HAVE YOU EVER BEEN BLUE
“Have you ever been lonely?
Have you ever been blue?
Have you ever…”
This old country song recorded by Jim Reeves and Patsy Cline asks a poignant question, which we could all answer in the affirmative. Who hasn’t been lonely or blue from time to time?
That melody set me to thinking about the word “blue.” It can mean so many things. We talk of blue skies and limpid blue eyes, baby blue and butterflies—all lovely things. Yet the word blue also has a darker meaning. It can refer to one who is sad, in low spirits or, taken to the extreme, one who is even suffering from a psychotic disorder called depression. Life has come to a halt. It seems all hope is gone. It is difficult to think, concentrate, or even function normally, and feelings of dejection overwhelm.
I have just come home from three weeks in a rehab facility recovering from a left knee replacement. I needed to be there to take advantage of the great physical therapy, but I hated being there for various other reasons.
At least three times, perhaps four, a nice lady stood by my bed with her clipboard and asked me the following questions.
“Have you ever been depressed?”
“Have you ever felt that life is hopeless?”
“Have you ever thought about killing yourself?”
My answer to each question was an emphatic, “No!”
Those thoughts, those dark places, are so foreign to me. Have I ever been sad? Have I ever felt blue? Of course, I have, but never to the point where I couldn’t function—never to the point where I wanted to give up.
When sweet Cecil died after only five months of marriage, I was devastated. It was the worst time of my life, but even then I knew there was hope and help and one day the sun would shine again. How did I know that? I knew that because I knew Jesus, and His middle name is HOPE and HELP and COMFORT and RESTORATION.
So, here in this rehab center, I was feeling kind of proud, maybe even a little superior. I was laughing and joking with my therapists and caregivers. I was ahead of the curve in my physical progress. Everyone was a little amazed at how well this 83-year-old woman was doing. I liked that!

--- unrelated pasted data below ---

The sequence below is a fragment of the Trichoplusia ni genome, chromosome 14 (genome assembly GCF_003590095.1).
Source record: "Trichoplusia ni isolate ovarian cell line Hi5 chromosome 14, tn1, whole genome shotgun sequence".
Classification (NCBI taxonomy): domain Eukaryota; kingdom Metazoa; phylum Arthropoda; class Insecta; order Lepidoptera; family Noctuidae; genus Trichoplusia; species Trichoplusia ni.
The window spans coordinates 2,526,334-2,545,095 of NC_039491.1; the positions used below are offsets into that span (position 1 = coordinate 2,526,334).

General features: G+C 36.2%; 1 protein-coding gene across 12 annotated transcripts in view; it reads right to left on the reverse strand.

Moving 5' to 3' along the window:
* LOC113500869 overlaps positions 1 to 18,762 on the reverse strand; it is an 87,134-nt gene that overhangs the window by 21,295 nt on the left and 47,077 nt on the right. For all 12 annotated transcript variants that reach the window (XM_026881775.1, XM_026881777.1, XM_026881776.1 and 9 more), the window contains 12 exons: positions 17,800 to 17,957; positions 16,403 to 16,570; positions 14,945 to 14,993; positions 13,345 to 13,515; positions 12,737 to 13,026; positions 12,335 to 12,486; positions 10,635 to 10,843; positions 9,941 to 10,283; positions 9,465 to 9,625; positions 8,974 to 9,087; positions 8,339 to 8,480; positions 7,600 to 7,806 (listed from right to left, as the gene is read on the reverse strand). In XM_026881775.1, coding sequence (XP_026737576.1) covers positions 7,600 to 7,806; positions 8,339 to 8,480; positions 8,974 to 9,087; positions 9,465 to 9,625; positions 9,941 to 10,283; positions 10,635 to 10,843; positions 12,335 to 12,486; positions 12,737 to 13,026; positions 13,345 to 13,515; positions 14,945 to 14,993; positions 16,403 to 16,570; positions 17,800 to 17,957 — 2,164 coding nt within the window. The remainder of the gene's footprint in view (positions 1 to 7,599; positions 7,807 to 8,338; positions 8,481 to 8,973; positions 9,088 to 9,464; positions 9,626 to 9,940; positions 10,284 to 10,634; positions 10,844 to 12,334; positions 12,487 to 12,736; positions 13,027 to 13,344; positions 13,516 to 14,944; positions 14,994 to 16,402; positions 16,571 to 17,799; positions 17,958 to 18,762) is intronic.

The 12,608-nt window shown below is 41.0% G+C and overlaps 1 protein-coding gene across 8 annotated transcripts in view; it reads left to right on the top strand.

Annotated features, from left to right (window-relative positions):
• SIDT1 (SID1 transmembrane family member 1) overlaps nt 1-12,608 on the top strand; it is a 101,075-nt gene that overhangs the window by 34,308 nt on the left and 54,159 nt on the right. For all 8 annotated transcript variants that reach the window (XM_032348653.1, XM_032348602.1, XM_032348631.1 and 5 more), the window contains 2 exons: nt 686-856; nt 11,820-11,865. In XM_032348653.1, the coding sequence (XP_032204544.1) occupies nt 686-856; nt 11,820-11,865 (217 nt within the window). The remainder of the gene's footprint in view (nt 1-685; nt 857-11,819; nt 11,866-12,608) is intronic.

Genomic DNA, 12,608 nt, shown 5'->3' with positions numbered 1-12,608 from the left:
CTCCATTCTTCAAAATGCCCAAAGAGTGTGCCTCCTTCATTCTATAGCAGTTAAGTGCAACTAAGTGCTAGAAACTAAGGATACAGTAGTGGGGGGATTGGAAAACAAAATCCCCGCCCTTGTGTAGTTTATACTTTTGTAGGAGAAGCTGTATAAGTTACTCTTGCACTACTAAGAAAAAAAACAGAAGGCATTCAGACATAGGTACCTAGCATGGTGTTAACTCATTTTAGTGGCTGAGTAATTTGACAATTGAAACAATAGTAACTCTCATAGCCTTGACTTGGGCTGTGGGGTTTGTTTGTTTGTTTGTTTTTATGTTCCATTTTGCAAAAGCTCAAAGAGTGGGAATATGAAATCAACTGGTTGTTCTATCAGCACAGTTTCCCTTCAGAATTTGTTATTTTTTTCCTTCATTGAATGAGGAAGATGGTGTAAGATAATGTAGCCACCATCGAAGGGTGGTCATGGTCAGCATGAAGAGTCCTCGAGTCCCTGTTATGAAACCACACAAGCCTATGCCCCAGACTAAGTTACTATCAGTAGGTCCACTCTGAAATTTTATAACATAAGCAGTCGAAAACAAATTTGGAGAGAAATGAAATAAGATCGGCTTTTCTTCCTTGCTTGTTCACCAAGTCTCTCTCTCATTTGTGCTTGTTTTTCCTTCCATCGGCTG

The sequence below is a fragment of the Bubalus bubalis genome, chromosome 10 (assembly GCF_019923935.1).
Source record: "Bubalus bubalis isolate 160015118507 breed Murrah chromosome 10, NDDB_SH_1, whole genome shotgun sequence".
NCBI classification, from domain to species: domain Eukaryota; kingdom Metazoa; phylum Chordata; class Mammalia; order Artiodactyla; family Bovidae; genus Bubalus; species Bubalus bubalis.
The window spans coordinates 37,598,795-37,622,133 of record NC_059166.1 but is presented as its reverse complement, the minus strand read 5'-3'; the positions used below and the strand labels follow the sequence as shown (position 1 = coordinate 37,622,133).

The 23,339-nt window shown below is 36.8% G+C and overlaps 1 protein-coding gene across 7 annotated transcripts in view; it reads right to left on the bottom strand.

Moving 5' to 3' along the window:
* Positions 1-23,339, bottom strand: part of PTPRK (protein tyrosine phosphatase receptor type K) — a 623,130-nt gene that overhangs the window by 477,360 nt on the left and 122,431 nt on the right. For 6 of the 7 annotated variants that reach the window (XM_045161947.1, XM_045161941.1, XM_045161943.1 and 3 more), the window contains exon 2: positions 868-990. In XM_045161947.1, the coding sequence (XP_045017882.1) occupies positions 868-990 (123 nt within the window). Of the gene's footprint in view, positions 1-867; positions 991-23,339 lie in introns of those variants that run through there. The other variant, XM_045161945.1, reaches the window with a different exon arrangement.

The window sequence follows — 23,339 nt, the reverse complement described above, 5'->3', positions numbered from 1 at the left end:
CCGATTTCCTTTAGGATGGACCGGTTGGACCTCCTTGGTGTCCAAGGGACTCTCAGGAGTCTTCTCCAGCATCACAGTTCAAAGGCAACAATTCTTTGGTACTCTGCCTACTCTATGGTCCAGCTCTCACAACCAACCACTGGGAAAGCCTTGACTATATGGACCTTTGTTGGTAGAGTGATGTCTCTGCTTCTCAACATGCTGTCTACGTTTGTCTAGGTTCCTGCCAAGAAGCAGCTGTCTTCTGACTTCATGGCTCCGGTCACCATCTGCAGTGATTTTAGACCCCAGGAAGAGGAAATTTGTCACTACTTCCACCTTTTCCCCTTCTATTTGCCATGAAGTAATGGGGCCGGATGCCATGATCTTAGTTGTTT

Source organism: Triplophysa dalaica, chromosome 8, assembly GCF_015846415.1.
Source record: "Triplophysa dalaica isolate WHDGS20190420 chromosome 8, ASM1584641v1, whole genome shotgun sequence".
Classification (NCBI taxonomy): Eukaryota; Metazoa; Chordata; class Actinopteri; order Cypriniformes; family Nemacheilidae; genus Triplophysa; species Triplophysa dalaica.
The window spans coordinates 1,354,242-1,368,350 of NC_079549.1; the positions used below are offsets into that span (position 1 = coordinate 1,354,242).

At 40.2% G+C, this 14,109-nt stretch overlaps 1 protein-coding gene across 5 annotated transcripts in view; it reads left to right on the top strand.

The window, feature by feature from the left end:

Then the light came on, and I realized where I was. This place was not only a temporary rehab center. It was also a long term skilled nursing facility, and most of the residents were there without choice, and they weren’t going home in three weeks.
I watched some of these long-time residence wheeling around in their wheelchairs going nowhere, and I wondered about the ones who were confined to their beds. Were they suffering depression? Had they given up? Were they longing for the end of life?
I can’t imagine the degree of desperation that would motivate me to take my own life. Yet I know that it happens. Suicide in the elderly accounts for 18% of all suicide deaths. Among those 65 and older there is a suicide every 90 minutes, nearly 16 every day.
Somehow my sense of pride and superiority disappeared as I realized how very blessed I am. I had a place to go home to in a few days. I would be able to cook a meal and mop the floors again. O, goodie! I could get in the car and drive to Taco Bell. I could go to church and lunch with my friends. I left that rehab center feeling, not proud, but grateful for the healing that was taking place in my body, and grateful that I have a personal relationship with the author of HOPE.
You may feel “blue” today. In fact, you may feel as though you have hit rock bottom and there is no way out of the pit. Let me tell you, “He is our hope.”
The Psalmist David said, “…My hope is in You,” and the writer of Hebrews 6:18 (The Message) tells us that God can’t break His word, so “…we who have run for our very lives to God have every reason to grab the promised hope with both hands and never let go.”
In Romans 5:5 the Apostle Paul declares, “…hope does not disappoint, because the love of God has been poured out in our hearts by the Holy Spirit…”
In your time of need, flee to Christ, who is your hope. He will not disappoint.
If you are on cloud nine today, thank God for His goodness, and share your joy with a suffering neighbor.
Remember, the sun will come out tomorrow!